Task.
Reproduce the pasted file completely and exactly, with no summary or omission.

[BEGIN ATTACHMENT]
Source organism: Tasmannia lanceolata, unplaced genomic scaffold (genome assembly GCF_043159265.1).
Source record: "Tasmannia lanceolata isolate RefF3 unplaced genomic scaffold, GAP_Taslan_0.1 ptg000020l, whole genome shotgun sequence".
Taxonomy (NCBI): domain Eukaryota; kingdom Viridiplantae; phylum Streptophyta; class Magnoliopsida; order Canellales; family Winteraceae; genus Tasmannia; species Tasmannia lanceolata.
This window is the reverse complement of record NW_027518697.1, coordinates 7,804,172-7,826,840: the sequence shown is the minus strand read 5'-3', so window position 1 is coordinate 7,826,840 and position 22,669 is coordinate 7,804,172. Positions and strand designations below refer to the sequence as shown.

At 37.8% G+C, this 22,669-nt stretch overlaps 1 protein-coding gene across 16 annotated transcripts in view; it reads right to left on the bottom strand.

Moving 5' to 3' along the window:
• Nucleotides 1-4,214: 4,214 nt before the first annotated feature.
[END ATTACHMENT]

Source organism: Tasmannia lanceolata, unplaced genomic scaffold (genome assembly GCF_043159265.1).
Source record: "Tasmannia lanceolata isolate RefF3 unplaced genomic scaffold, GAP_Taslan_0.1 ptg000020l, whole genome shotgun sequence".
Taxonomy (NCBI): domain Eukaryota; kingdom Viridiplantae; phylum Streptophyta; class Magnoliopsida; order Canellales; family Winteraceae; genus Tasmannia; species Tasmannia lanceolata.
This window is the reverse complement of record NW_027518697.1, coordinates 7,804,172-7,826,840: the sequence shown is the minus strand read 5'-3', so window position 1 is coordinate 7,826,840 and position 22,669 is coordinate 7,804,172. Positions and strand designations below refer to the sequence as shown.

At 37.8% G+C, this 22,669-nt stretch overlaps 1 protein-coding gene across 16 annotated transcripts in view; it reads right to left on the bottom strand.

Moving 5' to 3' along the window:
• Nucleotides 1-4,214: 4,214 nt before the first annotated feature.